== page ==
For the first time in modern recorded history, life expectancy in the United States has declined. We spend more on healthcare, by far, than any other country in the world. Yet we languish at or near the bottom of every health category. Now we sit on the eve of the possible dismantling of the controversial Affordable Care Act, aka “Obamacare.” The incoming President has said at various times that he will spearhead the “repeal” of Obamacare and at other times that some provisions will be kept. To purloin a phrase from Mr. Trump, “Obamacare is a disaster.”

But Obamacare isn’t a disaster because it is too complex. It isn’t a disaster because it is the brainchild of the outgoing POTUS. It isn’t a disaster because it has become unaffordable. It’s a disaster because it attempts to funnel greater numbers of Americans into a healthcare system that is corrupt, inept and broken. Without entirely revamping our healthcare system itself from the inside out, — office visits, drug ads, hospital care on up, — no matter how one seeks to tweak it, it will remain ineffective, bloated, costly and destined to keep American healthcare at the bottom of the list of industrial nations.

When compared to other industrialized nations, the medical system in the United States is at or near the bottom by every metric. Depending on which organization does the ranking, sometimes France is at the top. Sometimes it’s the UK. Sometimes it’s Spain. But what is consistent is that the US is bringing up the rear.

Copycat. It’s been said that when it comes to ideas, “a smart person borrows; a brilliant person steals.” I’ve often wondered why we in the United States seem reluctant to observe then steal when it comes to healthcare (or gun laws, for that matter). All we need to do is look at the systems in other countries that outperform ours and do what they do. Just look at some examples cited by the World Health Organization or the Pew Report or The Commonwealth Fund.

France. Often listed at the top of worldwide lists in medical outcomes, accessibility and low cost, healthcare in France is overseen by the federal government. Citizens hold a Smartcard and though small up-front payments are required, reimbursement happens with days. Costs are low: Get your appendix out for around $4K in France. Around $12K in the US. And medical outcomes are better in France, too.

Spain. Last year a friend from Los Angeles was visiting her sister in Spain. She had a stroke, went into coma and was in intensive care for two weeks, hospital for four. She had two surgeries. Her bill on release was $38 dollars. Spain provides universal healthcare for all citizens and tourists for free. And medical outcomes rank near the top of all countries in the world. Upon return, my friend, who had full coverage insurance, found it impossible to get in to see a doctor in LA without waiting four weeks. 

Canada. Oh, Canada! Our neighbor to the north used to be brought up for criticism by politicians whenever the topic of universal, single-payer healthcare was mentioned. Not so much anymore. The reason is that the truth is out. Canada has better healthcare than the United States. Outcomes are better. Costs are lower. And it’s popular among Canadians. The Canadian system got its start in the 1940s with a plan that somewhat resembled Obamacare. It was a mandatory insurance dictum. Soon, however, it morphed into a system where the government is the single provider and some of the services are overseen by the individual provinces. One thing we know is that the Canadian system works. No citizen needs to pay out-of-pocket nor upfront for care. There is sometimes a wait for certain treatments but urgent care and surgeries like necessary heart bypass are performed on the basis of need. What could rightfully be called elective surgeries — even things like knee and hip replacements — may have a longer wait.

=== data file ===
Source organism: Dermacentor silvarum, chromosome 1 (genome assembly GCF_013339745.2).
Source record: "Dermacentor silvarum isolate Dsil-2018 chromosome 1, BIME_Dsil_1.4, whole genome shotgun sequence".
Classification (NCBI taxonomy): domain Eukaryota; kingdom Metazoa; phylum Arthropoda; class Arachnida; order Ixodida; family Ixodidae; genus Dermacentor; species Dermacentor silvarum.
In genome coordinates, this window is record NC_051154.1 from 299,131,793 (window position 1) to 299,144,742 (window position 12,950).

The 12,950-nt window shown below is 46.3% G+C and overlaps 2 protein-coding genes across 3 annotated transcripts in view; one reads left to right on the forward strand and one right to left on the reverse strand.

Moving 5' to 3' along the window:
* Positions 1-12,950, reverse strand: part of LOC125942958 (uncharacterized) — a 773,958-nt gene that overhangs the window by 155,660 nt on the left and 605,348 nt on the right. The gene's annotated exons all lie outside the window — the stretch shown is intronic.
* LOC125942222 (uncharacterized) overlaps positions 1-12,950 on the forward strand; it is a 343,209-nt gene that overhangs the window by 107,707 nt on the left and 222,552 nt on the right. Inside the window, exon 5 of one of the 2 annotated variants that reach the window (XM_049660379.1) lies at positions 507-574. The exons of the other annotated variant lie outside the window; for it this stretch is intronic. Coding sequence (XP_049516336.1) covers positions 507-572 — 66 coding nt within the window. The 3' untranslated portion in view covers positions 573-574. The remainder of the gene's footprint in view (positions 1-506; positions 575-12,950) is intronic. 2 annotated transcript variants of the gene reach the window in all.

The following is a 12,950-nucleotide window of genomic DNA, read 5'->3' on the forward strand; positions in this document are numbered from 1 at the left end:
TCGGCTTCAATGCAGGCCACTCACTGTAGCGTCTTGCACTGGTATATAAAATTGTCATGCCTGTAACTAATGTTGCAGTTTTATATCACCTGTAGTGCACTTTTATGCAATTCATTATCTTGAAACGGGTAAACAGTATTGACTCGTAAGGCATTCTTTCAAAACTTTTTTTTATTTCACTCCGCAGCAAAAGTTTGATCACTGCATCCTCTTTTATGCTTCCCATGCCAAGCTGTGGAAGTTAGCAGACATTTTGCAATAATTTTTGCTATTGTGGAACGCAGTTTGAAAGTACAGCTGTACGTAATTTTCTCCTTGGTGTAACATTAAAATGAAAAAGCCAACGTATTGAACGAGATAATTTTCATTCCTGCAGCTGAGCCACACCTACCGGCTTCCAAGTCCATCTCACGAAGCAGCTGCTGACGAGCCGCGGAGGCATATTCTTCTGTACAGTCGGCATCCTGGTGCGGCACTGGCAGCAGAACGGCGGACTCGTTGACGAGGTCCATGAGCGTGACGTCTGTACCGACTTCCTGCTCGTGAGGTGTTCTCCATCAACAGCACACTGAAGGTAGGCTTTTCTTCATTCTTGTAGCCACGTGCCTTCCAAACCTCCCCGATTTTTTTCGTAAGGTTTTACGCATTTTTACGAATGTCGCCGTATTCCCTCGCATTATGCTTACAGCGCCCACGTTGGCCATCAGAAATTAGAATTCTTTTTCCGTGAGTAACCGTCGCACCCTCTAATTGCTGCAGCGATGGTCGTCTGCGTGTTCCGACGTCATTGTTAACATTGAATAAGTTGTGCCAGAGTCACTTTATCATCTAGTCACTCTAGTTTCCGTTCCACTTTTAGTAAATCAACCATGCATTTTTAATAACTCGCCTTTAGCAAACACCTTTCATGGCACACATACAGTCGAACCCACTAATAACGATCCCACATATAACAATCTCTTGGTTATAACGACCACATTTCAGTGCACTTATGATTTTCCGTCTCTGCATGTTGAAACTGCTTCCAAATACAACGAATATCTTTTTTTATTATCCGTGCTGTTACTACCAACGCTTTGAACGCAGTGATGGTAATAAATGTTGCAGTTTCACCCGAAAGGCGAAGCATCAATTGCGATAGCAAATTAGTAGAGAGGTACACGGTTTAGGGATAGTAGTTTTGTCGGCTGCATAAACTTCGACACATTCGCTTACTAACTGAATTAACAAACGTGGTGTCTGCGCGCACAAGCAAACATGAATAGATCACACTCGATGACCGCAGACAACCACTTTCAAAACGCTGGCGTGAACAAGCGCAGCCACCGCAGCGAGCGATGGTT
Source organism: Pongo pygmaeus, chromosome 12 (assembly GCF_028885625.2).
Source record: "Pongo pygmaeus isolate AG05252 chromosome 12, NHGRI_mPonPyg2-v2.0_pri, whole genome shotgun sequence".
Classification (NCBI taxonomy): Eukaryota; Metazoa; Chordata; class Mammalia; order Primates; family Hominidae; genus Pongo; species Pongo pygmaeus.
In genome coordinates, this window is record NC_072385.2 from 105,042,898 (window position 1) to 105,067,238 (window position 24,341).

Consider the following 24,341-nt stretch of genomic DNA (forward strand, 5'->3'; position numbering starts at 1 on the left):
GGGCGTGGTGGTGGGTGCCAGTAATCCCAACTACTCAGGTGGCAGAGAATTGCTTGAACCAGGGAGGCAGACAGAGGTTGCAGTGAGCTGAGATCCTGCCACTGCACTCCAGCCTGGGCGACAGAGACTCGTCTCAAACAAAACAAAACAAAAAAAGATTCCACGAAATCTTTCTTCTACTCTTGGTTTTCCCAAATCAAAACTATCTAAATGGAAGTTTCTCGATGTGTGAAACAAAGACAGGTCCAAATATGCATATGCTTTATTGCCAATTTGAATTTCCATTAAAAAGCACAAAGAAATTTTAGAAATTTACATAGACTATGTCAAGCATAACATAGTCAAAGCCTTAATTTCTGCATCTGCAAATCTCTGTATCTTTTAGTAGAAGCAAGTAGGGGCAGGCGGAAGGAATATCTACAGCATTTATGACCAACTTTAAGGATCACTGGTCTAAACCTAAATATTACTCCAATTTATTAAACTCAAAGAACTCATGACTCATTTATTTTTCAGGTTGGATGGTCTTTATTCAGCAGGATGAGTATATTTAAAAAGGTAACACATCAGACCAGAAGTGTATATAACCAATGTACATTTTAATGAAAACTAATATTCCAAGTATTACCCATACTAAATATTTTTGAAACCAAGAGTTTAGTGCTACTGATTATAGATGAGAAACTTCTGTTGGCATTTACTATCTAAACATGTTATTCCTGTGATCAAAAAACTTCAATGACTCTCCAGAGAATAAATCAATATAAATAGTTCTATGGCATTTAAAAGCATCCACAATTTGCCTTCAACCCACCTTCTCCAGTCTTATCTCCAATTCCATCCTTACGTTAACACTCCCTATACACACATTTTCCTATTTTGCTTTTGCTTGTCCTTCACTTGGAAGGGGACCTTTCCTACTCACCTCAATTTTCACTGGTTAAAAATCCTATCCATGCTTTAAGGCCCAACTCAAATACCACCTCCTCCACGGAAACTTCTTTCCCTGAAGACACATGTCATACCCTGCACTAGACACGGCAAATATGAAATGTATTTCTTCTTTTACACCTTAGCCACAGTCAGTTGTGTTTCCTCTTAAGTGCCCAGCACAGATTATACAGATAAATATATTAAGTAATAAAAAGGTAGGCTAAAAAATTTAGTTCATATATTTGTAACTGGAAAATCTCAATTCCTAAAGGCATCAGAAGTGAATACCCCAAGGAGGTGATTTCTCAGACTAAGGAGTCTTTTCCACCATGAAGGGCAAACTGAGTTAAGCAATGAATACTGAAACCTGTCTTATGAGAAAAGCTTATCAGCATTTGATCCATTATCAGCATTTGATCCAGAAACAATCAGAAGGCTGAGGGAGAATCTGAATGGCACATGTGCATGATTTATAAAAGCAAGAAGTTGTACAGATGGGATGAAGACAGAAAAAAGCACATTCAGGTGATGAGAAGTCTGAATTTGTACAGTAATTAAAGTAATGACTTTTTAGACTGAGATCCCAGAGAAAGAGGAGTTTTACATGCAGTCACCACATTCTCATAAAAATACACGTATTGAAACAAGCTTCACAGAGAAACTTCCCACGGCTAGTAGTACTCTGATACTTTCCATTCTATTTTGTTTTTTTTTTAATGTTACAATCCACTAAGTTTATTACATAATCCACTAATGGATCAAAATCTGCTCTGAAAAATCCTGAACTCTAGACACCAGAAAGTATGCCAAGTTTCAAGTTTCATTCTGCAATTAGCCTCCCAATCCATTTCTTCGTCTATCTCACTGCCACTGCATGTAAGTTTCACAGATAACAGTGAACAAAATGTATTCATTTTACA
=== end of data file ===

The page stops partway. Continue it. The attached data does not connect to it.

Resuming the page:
It is notable that the healthcare plans vary considerably from province to province, though the central government is the payer. The medical needs of a Canadian citizen in rural Saskatchewan will differ from those of a city dweller in Ontario. Such a system in the United States would mean that the healthy denizens of Colorado wouldn’t be paying for the higher incidence of heart disease in the chitlin circuit South.

Moneyball. Over the past 20-plus years, sitting in as a consultant on many a departmental or board meeting of giant healthcare providers ranging from small clinics to mega-hospitals like UNMC, I saw what drives American healthcare: profit. Called in to assist them in riding the groundswell of popular consensus toward holistic and “natural” therapies, I found that their greatest concern was cashing in. Invariably a good idea that would have extended effective, low-cost and natural treatments ran up against the hard reality of corporate medicine: bottom line. You see, “effective” and “low-cost” does not fit the American healthcare business model. (Hint: Just look at the billions of dollars spent locally expanding hospitals and treatment centers. They’re making a killing, figuratively and literally.)

Any agent who wants to heal the American healthcare system would do well to learn by observing the systems around the world that provide better outcomes, longer life expectancies and at lower cost. It’s not that difficult. Steal. Be a copycat.

Be well.

Heartland Healing is a metaphysically based polemic describing alternatives to conventional methods of healing the body, mind and planet. It is provided as information and entertainment, certainly not medical advice. Important to remember and pass on to others: for a weekly dose of Heartland Healing, visit and like us on Facebook.

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